"The cat crawls from one end of the table to the other, entering at the one end and exiting at the other"
I am researching a speech, and part of the talk is about saying things in a concise manner.
In Afrikaans, we have a saying "Die kat kruip onderdeur die tafel." Roughly translated to English, it means "The cat crawls from one end of the table to the other, entering at the one end and exiting at the other" which in itself is not 100% correct, because the Afrikaans version implies that the cat was not under the table in the first place.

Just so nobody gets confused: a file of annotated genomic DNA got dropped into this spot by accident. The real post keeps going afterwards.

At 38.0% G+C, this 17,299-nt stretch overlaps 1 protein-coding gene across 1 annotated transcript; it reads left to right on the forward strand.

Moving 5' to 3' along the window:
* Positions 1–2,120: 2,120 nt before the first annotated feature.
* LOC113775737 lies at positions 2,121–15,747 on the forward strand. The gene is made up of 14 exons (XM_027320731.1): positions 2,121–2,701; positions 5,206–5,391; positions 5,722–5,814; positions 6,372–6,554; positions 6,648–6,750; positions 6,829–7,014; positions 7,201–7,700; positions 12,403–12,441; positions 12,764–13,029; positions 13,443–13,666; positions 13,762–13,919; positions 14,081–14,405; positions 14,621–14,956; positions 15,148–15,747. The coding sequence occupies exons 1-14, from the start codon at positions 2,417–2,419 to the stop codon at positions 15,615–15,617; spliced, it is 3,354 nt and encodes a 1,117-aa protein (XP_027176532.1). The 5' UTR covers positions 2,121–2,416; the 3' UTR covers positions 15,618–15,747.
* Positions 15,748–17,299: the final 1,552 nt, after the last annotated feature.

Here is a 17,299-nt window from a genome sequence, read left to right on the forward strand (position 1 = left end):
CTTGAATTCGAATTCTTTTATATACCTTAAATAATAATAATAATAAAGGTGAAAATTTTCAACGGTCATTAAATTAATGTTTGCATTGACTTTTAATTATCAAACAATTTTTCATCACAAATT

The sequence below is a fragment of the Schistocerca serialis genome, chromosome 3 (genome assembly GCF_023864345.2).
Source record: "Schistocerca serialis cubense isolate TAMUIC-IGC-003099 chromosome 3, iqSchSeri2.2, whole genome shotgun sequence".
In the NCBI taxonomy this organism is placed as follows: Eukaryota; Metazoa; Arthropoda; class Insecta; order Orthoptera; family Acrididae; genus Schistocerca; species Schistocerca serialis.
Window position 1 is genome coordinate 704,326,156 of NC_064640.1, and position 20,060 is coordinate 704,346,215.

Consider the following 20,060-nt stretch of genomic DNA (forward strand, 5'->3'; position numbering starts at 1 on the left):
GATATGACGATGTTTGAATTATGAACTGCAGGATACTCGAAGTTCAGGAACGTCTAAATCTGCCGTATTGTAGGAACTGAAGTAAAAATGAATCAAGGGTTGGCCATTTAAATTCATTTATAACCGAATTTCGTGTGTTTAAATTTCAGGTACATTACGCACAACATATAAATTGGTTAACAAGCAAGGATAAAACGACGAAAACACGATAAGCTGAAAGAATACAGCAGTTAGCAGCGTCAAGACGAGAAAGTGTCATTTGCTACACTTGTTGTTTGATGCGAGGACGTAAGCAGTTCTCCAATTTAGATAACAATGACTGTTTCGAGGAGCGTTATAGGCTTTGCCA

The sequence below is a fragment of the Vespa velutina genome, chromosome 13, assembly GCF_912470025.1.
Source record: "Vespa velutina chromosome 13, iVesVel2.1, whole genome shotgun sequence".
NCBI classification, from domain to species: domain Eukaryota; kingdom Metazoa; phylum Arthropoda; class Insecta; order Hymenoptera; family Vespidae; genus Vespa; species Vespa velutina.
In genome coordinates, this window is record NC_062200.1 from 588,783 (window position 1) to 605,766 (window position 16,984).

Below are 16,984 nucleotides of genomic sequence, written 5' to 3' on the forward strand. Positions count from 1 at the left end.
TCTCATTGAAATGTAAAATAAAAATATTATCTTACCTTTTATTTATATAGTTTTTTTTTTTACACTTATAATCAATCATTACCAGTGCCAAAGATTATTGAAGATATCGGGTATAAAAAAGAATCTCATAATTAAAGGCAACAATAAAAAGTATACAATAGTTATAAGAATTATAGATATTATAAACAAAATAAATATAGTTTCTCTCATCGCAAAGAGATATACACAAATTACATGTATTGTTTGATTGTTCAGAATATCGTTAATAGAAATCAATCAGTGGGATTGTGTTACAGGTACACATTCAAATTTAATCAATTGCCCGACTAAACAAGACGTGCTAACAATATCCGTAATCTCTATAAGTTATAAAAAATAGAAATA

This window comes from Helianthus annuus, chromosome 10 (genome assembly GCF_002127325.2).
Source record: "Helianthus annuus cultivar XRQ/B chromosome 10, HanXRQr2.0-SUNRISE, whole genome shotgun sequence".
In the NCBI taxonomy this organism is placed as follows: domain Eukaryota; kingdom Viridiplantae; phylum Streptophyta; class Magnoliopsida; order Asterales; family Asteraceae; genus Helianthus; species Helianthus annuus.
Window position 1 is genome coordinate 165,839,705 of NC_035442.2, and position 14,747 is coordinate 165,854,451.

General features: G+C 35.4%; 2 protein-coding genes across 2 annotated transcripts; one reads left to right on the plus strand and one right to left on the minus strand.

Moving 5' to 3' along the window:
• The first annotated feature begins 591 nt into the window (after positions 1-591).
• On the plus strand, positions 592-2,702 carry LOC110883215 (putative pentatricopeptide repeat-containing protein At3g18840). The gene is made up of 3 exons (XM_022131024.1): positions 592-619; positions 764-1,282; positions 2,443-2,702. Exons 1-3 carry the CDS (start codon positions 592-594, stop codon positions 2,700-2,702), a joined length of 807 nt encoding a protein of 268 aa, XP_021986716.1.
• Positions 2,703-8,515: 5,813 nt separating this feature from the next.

I can think of "The cat passes underneath the table" and that is as close as I can get, but the meaning of the word "passes" means it can roll, dart, crawl or even hoola-hoop from the one end to the other, so it does not really mean the same thing.
I would really feel like a fool if I go and do my speech, and a member from the audience chimes up with the correct version. How can I say the English version of this phrase shorter and/or more accurately?